Retail Workers Need Unions, Too  

I worked my way through college selling makeup at a fancy-schmancy department store. So whenever I start in about the terrible working conditions, hours, wages, and unfair treatment--and how much we needed a union-- the eye-rolling usually starts after a few seconds.

Yeah, yeah, I know--it wasn't backbreaking manual labor, and my life and limbs weren't (usually) in danger. But we have to get away from the kind of thinking that says only those who do the most difficult and dangerous work need a union, and that everyone else should just quit whining. Especially when retail workers are a huge part of the service sector, the fastest growing sector in the American economy. And especially when a large percentage of those retail workers are female, and face special hardships at work due to extra obligations to children and family.

When I worked at the department store, which I shall not name, I was just a college kid. So I suffered through because I figured it was just a temporary miserableness. But many of my fellow workers were lifers, talented salespeople or makeup artists, and often the sole or primary breadwinner for their families. And what they needed, though they would never have even thought of it, was a voice in the workplace, speaking out for them. A union voice, to help them improve their wages, benefits, and working conditions.

I saw pregnant women not allowed to sit on stools or chairs, forced on busy days to stand for five or six hours at a time before being allowed to take a break. I saw women forced to carry heavy boxes and equipment every morning, and I also saw plenty of older women with back problems and knee problems doing the same. I saw a co-worker cut her hand open on a piece of jagged glass in our display case, the same piece of glass that we'd complained about endlessly and gotten no response on until the injury. Another co-worker accidentally dropped a heavy table on my leg, and the first thing I was asked to do when the managers all came running was to sign a waiver that the company was not responsible. I did so, not knowing any better, because my leg hurt and I wanted to go to the doctor as soon as possible to check it out--and they wouldn't let me go until I'd signed. (I still have a scar from that injury.) When a serial rapist was on the loose in my town, attacking women in mall parking lots, management still refused to let us women park close to the building, forcing us instead to walk alone in the dark as late as midnight across a deserted parking lot to get to our cars.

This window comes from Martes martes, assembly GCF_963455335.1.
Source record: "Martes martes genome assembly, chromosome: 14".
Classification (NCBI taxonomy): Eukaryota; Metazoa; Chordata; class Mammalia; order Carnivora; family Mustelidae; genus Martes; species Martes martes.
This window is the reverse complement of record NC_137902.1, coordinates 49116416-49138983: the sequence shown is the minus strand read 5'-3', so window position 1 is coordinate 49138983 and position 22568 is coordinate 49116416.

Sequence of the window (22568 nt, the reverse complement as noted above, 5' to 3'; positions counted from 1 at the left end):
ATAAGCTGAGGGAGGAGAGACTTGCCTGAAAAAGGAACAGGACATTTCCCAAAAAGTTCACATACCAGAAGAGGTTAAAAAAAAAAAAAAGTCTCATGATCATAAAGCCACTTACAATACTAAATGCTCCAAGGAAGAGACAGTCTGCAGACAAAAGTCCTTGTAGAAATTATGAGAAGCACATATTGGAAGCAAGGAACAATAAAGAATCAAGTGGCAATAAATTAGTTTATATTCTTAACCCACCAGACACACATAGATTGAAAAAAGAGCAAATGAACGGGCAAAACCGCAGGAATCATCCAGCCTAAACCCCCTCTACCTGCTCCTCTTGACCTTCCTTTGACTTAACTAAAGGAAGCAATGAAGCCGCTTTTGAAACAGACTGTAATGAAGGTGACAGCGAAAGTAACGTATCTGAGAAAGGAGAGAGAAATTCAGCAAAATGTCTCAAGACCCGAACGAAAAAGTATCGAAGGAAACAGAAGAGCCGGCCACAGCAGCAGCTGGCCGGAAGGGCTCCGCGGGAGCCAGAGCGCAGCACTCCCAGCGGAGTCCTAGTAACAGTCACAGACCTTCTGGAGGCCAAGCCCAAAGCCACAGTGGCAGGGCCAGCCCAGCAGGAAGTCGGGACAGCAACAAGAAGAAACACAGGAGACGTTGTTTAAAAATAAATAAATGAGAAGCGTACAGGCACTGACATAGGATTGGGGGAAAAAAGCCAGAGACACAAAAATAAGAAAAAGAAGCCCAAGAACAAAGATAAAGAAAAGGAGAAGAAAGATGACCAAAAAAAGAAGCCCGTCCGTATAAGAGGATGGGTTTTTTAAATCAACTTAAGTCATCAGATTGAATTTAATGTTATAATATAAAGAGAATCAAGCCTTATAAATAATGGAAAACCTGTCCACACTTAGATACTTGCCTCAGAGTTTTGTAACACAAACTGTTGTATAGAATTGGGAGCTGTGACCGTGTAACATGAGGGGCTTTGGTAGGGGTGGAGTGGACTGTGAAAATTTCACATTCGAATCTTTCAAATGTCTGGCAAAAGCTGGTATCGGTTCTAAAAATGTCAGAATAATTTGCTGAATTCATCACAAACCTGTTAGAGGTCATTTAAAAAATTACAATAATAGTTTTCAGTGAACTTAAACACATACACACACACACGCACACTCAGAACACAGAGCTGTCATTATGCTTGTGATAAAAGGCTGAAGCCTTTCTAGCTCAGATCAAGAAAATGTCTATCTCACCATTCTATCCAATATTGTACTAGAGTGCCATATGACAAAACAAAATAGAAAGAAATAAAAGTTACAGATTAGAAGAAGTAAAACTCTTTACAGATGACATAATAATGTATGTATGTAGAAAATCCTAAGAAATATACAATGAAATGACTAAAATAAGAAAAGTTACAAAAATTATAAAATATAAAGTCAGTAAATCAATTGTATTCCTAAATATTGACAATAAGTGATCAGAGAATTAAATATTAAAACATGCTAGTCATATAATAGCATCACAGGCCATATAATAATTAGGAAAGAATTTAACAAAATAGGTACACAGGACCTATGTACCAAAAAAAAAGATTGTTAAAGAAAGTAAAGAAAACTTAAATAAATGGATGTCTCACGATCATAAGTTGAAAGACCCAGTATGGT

And there were other hurts, too--not physical but mental. We were constantly threatened with firing for everything: not opening credit cards, not forcing customers to buy "add-ons" that the company stuck on our counters, not sucking up to the right manager or the right boss. In fact, you could be fired because another co-worker made up something about you--and believe me, in an all female environment, there's a lot of that going on. Management liked to promote conflict between the female workers, because they believed it made us more productive sales people. If we didn't like each other, we wouldn't "stand around chatting," in the words of one of my bosses. As if women weren't intersted in making money, or doing a good job--nope, we were just a bunch of chatterboxes, us crazy females.